Malmsey is a noble white wine grape variety responsible for the sweetest of all madeira. Madeira is arguably the world's finest fortified wine style, yet it is unarguably the world's longest lived. Indeed, Madeira can keep for a century or more, following long ageing without temperature control, in large casks.
The term Malmsey is the Anglicized corruption of Malvasia, a name as diverse in its usage as it is responsible for the infinitesimal number of white skinned grape varieties and their progenies, many unrelated genetically, that share the name throughout southern Europe. One also hears the term Malvoisie.
The name Malvasia hails from Monemvasia, a port which was important in Ancient Greece. The name was used from ancient times and throughout the Middle Ages for a litany of sweet wine styles. These were prized for their robustness and longevity and in cooler months, for their warming qualities.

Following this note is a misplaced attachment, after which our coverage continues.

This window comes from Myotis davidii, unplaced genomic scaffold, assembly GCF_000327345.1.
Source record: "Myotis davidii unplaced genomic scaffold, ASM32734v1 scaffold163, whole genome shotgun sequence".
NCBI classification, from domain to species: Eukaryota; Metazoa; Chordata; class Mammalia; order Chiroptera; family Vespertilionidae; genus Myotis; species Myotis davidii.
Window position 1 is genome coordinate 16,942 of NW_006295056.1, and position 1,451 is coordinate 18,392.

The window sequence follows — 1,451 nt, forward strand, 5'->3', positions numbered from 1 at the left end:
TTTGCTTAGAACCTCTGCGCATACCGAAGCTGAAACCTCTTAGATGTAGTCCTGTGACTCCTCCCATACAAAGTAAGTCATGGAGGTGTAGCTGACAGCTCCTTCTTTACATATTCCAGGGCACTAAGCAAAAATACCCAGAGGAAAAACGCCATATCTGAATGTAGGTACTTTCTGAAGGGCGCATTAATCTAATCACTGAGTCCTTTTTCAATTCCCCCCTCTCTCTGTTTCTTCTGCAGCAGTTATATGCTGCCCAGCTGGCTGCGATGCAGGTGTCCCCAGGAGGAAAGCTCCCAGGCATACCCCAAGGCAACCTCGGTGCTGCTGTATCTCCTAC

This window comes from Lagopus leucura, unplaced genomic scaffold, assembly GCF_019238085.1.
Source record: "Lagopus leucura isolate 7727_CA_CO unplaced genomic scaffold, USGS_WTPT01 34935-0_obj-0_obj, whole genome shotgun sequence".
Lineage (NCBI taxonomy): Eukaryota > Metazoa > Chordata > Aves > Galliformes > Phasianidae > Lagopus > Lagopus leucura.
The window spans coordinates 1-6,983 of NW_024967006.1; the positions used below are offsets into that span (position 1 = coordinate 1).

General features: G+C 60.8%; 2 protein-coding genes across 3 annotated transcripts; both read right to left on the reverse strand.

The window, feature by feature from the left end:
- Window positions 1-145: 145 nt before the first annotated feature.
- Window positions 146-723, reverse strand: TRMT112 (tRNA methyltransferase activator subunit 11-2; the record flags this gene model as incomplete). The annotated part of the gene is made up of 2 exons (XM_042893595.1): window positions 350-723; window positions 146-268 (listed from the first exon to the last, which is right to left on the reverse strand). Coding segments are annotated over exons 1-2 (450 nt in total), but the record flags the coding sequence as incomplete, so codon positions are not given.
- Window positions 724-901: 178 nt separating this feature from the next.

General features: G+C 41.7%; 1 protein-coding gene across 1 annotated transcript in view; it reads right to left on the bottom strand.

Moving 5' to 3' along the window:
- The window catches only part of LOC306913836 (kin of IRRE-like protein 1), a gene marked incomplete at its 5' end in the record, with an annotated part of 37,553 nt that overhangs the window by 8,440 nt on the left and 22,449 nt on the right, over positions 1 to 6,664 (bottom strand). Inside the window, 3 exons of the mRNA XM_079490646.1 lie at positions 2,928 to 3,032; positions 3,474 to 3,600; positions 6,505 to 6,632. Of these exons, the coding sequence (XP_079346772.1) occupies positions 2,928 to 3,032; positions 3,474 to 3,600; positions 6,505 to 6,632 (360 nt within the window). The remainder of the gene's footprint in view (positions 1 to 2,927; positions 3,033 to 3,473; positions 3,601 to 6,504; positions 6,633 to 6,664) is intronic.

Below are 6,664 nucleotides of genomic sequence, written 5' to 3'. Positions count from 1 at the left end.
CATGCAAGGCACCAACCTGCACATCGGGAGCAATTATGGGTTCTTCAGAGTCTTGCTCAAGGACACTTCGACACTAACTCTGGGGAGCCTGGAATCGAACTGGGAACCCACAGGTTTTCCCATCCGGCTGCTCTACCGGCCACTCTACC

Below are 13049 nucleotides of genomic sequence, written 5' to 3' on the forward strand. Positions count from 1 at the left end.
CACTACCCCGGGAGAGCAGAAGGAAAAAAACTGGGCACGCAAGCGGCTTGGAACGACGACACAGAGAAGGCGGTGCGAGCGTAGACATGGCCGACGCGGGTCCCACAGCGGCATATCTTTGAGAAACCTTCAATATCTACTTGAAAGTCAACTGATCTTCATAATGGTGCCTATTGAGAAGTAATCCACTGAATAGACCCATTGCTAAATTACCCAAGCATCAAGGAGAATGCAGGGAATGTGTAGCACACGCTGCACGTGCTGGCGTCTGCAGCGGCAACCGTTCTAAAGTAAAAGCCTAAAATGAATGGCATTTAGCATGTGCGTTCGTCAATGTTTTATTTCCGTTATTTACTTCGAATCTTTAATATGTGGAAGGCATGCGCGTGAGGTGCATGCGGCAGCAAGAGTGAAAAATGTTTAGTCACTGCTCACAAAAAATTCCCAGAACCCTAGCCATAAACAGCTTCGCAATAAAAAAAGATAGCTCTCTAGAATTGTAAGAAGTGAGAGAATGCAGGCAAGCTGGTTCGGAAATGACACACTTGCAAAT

Today, after being threatened by phylloxera during the 1870's when much of Madeira's vineyards were uprooted and turned over to sugar cane, Malmsey, especially the subvarieties Malvasia Candida and Malvasia Babosa, have been repatriated to the craggy mountainous vineyards of the island.
Malmsey is generally grown on the lower southern slopes of Madeira around Câmara de Lobos, and is harvested later than its noble brethren, Sercial, Verdelho and Bual. It is then fermented on skins for balancing texture, grip and aromatic lift, before fortification arrests the ferment to leave somewhere in the vicinity of 3.5 and 6.5° Baumé of residual sugar. Malmsey's fulcrum however, is the saline acidity that allows for freshness and drinkability.